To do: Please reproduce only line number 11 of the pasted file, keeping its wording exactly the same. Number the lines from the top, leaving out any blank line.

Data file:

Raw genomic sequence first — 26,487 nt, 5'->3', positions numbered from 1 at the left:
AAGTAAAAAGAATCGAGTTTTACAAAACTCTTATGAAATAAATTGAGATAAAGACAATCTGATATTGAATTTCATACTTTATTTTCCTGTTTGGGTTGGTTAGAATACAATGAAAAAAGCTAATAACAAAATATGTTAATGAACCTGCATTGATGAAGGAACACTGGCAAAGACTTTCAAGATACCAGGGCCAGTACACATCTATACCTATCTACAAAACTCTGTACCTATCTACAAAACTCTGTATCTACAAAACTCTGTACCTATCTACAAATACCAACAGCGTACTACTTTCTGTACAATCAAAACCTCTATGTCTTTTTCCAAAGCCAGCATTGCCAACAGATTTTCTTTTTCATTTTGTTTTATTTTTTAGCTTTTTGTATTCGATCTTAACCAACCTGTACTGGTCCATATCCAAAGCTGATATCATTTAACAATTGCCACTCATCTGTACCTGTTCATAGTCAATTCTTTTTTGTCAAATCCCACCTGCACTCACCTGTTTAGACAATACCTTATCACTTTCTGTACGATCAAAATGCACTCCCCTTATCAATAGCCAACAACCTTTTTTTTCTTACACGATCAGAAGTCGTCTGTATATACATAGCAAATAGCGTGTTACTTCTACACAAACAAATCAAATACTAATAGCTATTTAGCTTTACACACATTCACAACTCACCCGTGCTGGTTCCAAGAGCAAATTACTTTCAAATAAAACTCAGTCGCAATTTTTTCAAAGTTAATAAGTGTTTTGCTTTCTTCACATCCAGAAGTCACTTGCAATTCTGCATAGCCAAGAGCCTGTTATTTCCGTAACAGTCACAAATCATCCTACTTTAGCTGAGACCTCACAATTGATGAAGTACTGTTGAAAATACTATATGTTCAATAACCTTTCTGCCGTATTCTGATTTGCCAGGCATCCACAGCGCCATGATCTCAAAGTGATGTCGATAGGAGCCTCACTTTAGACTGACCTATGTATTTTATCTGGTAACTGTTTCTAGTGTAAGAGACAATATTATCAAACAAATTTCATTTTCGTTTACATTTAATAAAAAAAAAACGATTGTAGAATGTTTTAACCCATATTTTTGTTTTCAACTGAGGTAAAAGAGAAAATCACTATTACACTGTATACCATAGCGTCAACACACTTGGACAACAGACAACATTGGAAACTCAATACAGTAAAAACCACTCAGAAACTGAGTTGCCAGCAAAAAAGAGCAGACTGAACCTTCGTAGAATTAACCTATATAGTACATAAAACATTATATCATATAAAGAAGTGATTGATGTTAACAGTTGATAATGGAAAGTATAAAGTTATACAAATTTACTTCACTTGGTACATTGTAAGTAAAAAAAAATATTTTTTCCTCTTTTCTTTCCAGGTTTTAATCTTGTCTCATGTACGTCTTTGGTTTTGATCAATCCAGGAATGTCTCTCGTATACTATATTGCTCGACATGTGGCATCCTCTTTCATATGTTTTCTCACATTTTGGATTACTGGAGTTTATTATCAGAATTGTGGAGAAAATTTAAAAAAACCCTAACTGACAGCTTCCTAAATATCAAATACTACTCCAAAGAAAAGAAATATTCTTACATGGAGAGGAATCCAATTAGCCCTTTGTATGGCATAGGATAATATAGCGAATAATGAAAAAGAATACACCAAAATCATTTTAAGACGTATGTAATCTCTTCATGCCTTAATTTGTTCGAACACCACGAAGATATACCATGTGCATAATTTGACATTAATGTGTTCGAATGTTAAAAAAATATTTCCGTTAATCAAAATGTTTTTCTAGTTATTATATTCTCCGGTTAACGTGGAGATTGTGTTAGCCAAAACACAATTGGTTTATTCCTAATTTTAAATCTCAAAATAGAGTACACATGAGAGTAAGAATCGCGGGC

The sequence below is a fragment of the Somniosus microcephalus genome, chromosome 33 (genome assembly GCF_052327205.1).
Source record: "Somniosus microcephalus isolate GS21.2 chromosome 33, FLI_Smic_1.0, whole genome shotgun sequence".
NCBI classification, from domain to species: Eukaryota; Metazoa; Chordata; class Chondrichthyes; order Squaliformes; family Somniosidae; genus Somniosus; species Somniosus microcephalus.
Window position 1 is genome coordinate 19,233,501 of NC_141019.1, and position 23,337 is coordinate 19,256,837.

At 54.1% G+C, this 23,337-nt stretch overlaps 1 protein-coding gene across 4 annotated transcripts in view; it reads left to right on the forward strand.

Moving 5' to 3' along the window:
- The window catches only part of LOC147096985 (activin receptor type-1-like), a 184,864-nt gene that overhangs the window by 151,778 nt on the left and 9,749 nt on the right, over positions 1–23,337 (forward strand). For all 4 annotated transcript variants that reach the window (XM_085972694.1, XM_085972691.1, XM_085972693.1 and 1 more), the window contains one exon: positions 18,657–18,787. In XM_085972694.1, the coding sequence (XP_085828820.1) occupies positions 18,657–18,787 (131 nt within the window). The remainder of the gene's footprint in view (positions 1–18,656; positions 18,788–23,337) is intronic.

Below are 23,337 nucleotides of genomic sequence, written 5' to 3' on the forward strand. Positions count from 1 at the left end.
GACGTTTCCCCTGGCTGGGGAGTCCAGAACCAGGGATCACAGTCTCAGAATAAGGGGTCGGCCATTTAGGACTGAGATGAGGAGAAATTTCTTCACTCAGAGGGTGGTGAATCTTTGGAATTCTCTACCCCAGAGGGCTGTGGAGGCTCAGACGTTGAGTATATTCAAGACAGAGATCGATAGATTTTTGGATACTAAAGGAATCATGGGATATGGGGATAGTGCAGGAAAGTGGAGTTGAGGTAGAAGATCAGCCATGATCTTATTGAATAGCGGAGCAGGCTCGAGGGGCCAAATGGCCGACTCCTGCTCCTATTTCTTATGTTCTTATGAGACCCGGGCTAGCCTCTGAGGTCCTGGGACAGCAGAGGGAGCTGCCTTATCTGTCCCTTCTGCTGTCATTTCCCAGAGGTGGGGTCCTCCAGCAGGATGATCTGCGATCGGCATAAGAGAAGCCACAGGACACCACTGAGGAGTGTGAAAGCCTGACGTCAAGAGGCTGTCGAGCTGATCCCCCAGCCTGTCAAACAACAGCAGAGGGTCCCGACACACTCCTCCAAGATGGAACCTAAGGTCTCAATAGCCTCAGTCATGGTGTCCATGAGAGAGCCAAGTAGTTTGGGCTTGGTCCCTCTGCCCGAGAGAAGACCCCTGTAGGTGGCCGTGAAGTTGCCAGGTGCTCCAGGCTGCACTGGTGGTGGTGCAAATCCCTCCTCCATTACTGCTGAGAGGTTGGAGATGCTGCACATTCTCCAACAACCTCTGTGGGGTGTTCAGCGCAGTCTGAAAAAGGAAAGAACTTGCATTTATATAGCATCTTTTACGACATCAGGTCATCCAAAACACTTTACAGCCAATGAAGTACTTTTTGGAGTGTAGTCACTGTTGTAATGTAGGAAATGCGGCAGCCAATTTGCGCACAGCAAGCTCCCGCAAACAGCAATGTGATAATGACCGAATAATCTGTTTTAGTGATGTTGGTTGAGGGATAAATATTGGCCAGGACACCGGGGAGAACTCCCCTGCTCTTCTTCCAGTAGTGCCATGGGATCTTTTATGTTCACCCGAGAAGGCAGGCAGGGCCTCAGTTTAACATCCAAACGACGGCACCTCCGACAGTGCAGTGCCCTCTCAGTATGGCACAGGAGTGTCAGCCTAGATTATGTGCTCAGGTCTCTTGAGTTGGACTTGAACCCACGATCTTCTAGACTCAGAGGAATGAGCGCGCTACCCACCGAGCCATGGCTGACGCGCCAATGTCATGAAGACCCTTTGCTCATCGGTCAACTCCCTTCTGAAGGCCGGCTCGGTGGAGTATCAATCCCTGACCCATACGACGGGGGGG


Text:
GACGTTTCCCCTGGCTGGGGAGTCCAGAACCAGGGATCACAGTCTCAGAATAAGGGGTCGGCCATTTAGGACTGAGATGAGGAGAAATTTCTTCACTCAGAGGGTGGTGAATCTTTGGAATTCTCTACCCCAGAGGGCTGTGGAGGCTCAGACGTTGAGTATATTCAAGACAGAGATCGATAGATTTTTGGATACTAAAGGAATCATGGGATATGGGGATAGTGCAGGAAAGTGGAGTTGAGGTAGAAGATCAGCCATGATCTTATTGAATAGCGGAGCAGGCTCGAGGGGCCAAATGGCCGACTCCTGCTCCTATTTCTTATGTTCTTATGAGACCCGGGCTAGCCTCTGAGGTCCTGGGACAGCAGAGGGAGCTGCCTTATCTGTCCCTTCTGCTGTCATTTCCCAGAGGTGGGGTCCTCCAGCAGGATGATCTGCGATCGGCATAAGAGAAGCCACAGGACACCACTGAGGAGTGTGAAAGCCTGACGTCAAGAGGCTGTCGAGCTGATCCCCCAGCCTGTCAAACAACAGCAGAGGGTCCCGACACACTCCTCCAAGATGGAACCTAAGGTCTCAATAGCCTCAGTCATGGTGTCCATGAGAGAGCCAAGTAGTTTGGGCTTGGTCCCTCTGCCCGAGAGAAGACCCCTGTAGGTGGCCGTGAAGTTGCCAGGTGCTCCAGGCTGCACTGGTGGTGGTGCAAATCCCTCCTCCATTACTGCTGAGAGGTTGGAGATGCTGCACATTCTCCAACAACCTCTGTGGGGTGTTCAGCGCAGTCTGAAAAAGGAAAGAACTTGCATTTATATAGCATCTTTTACGACATCAGGTCATCCAAAACACTTTACAGCCAATGAAGTACTTTTTGGAGTGTAGTCACTGTTGTAATGTAGGAAATGCGGCAGCCAATTTGCGCACAGCAAGCTCCCGCAAACAGCAATGTGATAATGACCGAATAATCTGTTTTAGTGATGTTGGTTGAGGGATAAATATTGGCCAGGACACCGGGGAGAACTCCCCTGCTCTTCTTCCAGTAGTGCCATGGGATCTTTTATGTTCACCCGAGAAGGCAGGCAGGGCCTCAGTTTAACATCCAAACGACGGCACCTCCGACAGTGCAGTGCCCTCTCAGTATGGCACAGGAGTGTCAGCCTAGATTATGTGCTCAGGTCTCTTGAGTTGGACTTGAACCCACGATCTTCTAGACTCAGAGGAATGAGCGCGCTACCCACCGAGCCATGGCTGACGCGCCAATGTCATGAAGACCCTTTGCTCATCGGTCAACTCCCTTCTGAAGGCCGGCTCGGTGGAGTATCAATCCCTGACCCATACGACGGGGGGG